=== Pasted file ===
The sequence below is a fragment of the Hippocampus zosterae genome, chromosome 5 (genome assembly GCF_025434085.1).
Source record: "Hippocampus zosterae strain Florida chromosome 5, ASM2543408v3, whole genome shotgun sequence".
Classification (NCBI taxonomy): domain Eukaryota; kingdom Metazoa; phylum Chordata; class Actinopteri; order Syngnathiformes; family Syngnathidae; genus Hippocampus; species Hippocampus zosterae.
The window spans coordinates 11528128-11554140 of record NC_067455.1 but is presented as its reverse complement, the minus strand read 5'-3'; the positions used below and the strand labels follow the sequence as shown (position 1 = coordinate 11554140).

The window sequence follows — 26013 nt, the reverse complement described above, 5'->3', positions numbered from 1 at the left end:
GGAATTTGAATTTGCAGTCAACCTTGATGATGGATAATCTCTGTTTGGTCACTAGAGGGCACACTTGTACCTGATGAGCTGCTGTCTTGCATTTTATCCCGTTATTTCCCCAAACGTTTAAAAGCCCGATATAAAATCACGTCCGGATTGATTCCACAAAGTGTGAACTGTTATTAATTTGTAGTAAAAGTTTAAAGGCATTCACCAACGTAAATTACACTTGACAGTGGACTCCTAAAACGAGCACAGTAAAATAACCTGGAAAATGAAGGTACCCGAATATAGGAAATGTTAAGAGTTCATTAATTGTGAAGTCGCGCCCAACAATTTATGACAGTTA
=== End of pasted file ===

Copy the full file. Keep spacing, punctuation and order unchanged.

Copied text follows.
The sequence below is a fragment of the Hippocampus zosterae genome, chromosome 5 (genome assembly GCF_025434085.1).
Source record: "Hippocampus zosterae strain Florida chromosome 5, ASM2543408v3, whole genome shotgun sequence".
Classification (NCBI taxonomy): domain Eukaryota; kingdom Metazoa; phylum Chordata; class Actinopteri; order Syngnathiformes; family Syngnathidae; genus Hippocampus; species Hippocampus zosterae.
The window spans coordinates 11528128-11554140 of record NC_067455.1 but is presented as its reverse complement, the minus strand read 5'-3'; the positions used below and the strand labels follow the sequence as shown (position 1 = coordinate 11554140).

The window sequence follows — 26013 nt, the reverse complement described above, 5'->3', positions numbered from 1 at the left end:
GGAATTTGAATTTGCAGTCAACCTTGATGATGGATAATCTCTGTTTGGTCACTAGAGGGCACACTTGTACCTGATGAGCTGCTGTCTTGCATTTTATCCCGTTATTTCCCCAAACGTTTAAAAGCCCGATATAAAATCACGTCCGGATTGATTCCACAAAGTGTGAACTGTTATTAATTTGTAGTAAAAGTTTAAAGGCATTCACCAACGTAAATTACACTTGACAGTGGACTCCTAAAACGAGCACAGTAAAATAACCTGGAAAATGAAGGTACCCGAATATAGGAAATGTTAAGAGTTCATTAATTGTGAAGTCGCGCCCAACAATTTATGACAGTTA